A Silicon Valley startup just revealed the latest piece of electronic future-tech, a 500-horsepower, all-electric supercar that does zero to 60 faster than a Porsche 911. But the most important part of the Renovo Coupe isn't cutting-edge at all: It's that gorgeous body, designed in 1964.
Over at Jalopnik, our pal Damon Lavrinc spoke with the founders of Renovo, getting all the details you'll want to know about this beast. You'll find Damon's full coverage below.
Impressive numbers are great, but no kid ever fogged up a showroom window talking about curb weight. Even more than killer performance, the greatest thing Renovo's got going for it is that classic body.
Sharp-eyed readers already know it: It's the Shelby Daytona Coupe, one of the most beautiful and recognizable race cars ever built.
That design, straight out of 1964, was draped essentially un-altered over the Renovo's 21st century electric car guts. With that gorgeous body, the Renovo Coupe offers something for nearly everyone: Electric car nerdliness for techies, scorching performance for thrill seekers, and a hallowed design for traditionalists.
That's sort of the gearhead ideal for electric cars: As the technology matures, it opens up a whole world of opportunity to wrap zero-emission electric drivetrains in the beautiful, legendary designs of yesteryear. Not everyone wants to restore a long-neglected classic car by hand; stuff that classic look with a no-maintenance electric powertrain and you might convince a whole new crowd to break away from anonymous me-too-mobiles and embrace zany, unique designs. Hell, Neil Young already did it with his LincVolt, a jaw-droppingly gorgeous 1959 Lincoln Continental now powered by batteries.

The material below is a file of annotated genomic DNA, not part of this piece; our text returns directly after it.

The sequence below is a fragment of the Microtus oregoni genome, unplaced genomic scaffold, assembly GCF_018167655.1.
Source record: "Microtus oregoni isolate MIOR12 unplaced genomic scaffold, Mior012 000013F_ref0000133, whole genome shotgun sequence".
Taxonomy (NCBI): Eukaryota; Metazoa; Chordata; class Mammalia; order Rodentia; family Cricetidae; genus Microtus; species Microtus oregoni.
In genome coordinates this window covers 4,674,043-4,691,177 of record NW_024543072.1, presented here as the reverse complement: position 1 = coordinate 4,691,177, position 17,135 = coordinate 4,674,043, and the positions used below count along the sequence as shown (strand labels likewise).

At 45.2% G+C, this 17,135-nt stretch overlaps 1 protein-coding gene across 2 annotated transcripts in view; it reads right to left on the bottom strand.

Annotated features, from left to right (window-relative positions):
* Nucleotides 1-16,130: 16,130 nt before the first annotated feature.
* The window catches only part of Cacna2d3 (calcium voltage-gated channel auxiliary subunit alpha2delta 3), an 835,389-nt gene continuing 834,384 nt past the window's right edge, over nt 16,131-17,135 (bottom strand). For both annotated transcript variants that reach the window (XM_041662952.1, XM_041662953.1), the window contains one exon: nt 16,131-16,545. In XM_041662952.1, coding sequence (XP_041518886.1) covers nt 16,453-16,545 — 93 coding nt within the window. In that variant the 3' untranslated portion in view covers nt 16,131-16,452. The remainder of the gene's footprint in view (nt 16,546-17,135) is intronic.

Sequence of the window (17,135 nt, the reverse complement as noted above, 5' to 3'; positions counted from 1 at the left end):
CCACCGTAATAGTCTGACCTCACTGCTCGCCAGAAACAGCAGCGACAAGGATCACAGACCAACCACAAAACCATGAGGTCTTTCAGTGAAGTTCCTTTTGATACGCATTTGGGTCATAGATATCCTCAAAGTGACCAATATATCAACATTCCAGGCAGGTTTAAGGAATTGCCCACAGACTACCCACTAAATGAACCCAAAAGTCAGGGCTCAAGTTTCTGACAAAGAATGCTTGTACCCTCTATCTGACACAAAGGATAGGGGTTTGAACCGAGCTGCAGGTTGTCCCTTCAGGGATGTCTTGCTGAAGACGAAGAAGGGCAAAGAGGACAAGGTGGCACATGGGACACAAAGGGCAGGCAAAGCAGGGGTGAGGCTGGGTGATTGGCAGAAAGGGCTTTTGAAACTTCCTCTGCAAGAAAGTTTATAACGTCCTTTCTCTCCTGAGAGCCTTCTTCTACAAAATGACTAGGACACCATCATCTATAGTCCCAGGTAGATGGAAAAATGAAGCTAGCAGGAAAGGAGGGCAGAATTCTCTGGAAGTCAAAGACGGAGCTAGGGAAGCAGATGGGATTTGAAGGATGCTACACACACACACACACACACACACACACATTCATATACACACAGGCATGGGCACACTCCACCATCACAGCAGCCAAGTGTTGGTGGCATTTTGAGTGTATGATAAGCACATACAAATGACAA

There are a ton of caveats and what-ifs that could hobble Renovo before a single car hits the road. The auto industry is tough, and all the good intentions and beautiful designs in the world won't do squat without a solid business plan. Even if Renovo can manage to hack it, you probably won't see one in your cul-de-sac: The Coupe is definitely going to be very expensive and have a very limited production run.
Still, most of the electric and alternative-fuel vehicles out there today look like anime golf carts. Even Tesla's designs, while beautiful, don't stray too far from the design norms of today. Renovo could blow the doors off the trend of safe, staid, conservative car design (even if the design Renovo is using doesn't actually belong to Renovo). The potential to shake up the norm is electrifying.